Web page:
President Donald Trump, who has sworn that there was no collusion between him and Russia, tweeted Monday morning the claim that he has the “absolute right” to pardon himself.
As has been stated by numerous legal scholars, I have the absolute right to PARDON myself, but why would I do that when I have done nothing wrong? In the meantime, the never ending Witch Hunt, led by 13 very Angry and Conflicted Democrats (& others) continues into the mid-terms!
— Donald J. Trump (@realDonaldTrump) June 4, 2018
His declaration comes after he’s handed down a handful of politically-charged pardons and speculated about a few more — leading some to suggest that he’s sending a message to federal prosecutors and the associates of his campaign whom they are investigating.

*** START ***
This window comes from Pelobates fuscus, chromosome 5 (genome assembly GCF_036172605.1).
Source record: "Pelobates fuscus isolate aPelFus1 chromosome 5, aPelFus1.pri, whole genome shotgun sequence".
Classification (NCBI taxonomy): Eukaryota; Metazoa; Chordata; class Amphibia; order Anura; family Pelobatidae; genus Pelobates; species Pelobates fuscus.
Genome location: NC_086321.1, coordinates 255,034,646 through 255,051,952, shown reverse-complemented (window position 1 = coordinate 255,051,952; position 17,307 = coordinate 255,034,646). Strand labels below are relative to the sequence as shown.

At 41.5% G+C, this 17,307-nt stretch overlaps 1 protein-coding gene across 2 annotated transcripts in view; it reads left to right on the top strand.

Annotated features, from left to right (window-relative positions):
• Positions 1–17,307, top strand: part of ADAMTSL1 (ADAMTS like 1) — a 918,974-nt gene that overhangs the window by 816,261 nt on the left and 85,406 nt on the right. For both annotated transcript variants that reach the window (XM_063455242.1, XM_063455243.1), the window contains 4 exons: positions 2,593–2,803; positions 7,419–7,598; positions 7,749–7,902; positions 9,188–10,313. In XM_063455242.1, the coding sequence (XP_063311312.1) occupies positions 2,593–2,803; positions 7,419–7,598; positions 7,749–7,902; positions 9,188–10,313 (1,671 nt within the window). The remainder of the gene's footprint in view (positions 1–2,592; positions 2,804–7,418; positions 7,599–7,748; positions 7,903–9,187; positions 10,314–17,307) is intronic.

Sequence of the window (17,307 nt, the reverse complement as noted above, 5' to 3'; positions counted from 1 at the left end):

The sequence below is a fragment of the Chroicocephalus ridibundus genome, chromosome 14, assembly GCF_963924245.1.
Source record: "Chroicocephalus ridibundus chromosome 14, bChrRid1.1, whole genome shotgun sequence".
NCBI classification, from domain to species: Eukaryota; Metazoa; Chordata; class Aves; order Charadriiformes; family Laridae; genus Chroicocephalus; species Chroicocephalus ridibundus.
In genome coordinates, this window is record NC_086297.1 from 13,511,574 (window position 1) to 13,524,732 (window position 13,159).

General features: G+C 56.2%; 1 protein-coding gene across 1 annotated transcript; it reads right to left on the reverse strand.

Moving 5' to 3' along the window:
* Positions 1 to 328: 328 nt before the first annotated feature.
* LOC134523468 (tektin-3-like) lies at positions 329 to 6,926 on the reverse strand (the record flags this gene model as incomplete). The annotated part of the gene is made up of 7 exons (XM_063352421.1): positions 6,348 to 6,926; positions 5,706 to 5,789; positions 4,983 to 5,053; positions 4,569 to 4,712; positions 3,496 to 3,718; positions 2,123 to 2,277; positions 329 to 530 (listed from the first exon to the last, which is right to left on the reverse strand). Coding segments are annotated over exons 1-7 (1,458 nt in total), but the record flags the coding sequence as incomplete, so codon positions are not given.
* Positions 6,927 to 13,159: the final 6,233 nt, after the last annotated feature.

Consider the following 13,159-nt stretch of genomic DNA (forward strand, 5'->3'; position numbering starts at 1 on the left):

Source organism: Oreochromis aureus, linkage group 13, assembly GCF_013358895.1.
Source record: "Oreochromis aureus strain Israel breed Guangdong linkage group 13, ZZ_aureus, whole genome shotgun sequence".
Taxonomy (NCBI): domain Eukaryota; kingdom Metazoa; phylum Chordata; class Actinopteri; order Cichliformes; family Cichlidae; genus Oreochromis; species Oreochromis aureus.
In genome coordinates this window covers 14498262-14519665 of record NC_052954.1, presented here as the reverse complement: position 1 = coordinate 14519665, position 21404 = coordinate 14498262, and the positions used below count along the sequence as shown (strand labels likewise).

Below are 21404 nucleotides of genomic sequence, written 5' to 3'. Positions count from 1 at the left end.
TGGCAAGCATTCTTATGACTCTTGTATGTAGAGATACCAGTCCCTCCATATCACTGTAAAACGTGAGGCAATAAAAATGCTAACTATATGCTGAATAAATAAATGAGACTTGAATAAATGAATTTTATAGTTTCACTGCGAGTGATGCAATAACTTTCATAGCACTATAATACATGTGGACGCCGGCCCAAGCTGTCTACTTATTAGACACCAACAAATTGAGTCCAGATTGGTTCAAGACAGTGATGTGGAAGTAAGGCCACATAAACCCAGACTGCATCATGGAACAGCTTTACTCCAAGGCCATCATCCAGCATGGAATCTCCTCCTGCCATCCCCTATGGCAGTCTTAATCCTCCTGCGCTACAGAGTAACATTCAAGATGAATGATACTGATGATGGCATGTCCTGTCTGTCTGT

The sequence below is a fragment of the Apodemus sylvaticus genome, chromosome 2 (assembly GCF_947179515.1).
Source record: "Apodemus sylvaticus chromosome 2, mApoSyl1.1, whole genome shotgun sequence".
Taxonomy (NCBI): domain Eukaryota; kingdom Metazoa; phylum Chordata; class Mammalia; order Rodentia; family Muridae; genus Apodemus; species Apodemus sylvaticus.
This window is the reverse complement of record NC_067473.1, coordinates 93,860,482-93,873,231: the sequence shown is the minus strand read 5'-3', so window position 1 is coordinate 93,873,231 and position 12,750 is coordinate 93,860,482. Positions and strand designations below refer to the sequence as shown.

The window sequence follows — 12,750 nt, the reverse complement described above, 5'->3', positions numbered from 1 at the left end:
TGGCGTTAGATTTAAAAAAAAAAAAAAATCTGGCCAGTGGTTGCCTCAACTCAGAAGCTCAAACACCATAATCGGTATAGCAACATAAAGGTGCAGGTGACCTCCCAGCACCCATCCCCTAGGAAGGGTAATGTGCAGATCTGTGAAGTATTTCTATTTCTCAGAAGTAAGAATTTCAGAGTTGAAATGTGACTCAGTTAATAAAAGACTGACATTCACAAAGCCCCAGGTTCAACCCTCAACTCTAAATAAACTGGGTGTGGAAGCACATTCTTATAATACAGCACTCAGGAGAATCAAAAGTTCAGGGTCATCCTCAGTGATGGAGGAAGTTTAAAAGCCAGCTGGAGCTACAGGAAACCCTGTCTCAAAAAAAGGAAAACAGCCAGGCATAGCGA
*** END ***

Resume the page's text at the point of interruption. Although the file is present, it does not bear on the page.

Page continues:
The President’s ability to pardon others for federal crimes is well founded. But whether the President can pardon himself is a more open question among legal scholars.
A letter written by Trump’s attorneys in January to special counsel Robert Mueller that was obtained by the New York Times over the weekend claimed that the President “could, if he wished, terminate the inquiry, or even exercise his power to pardon if he so desired.”
Former Mayor Rudy Giuliani — who replaced Trump lawyer John Dowd, one of authors of the January letter — made similarly bombastic claims while on the Sunday show circuit this weekend.
Giuliani suggested that Trump could pardon himself but that doing so would lead to his impeachment. He also said that the president couldn’t be indicted while in office, telling the Huffington Post Sunday that if Trump “shot [former FBI Director] James Comey” he would be “impeached the next day,” but that an indictment would have to wait until after he was impeached.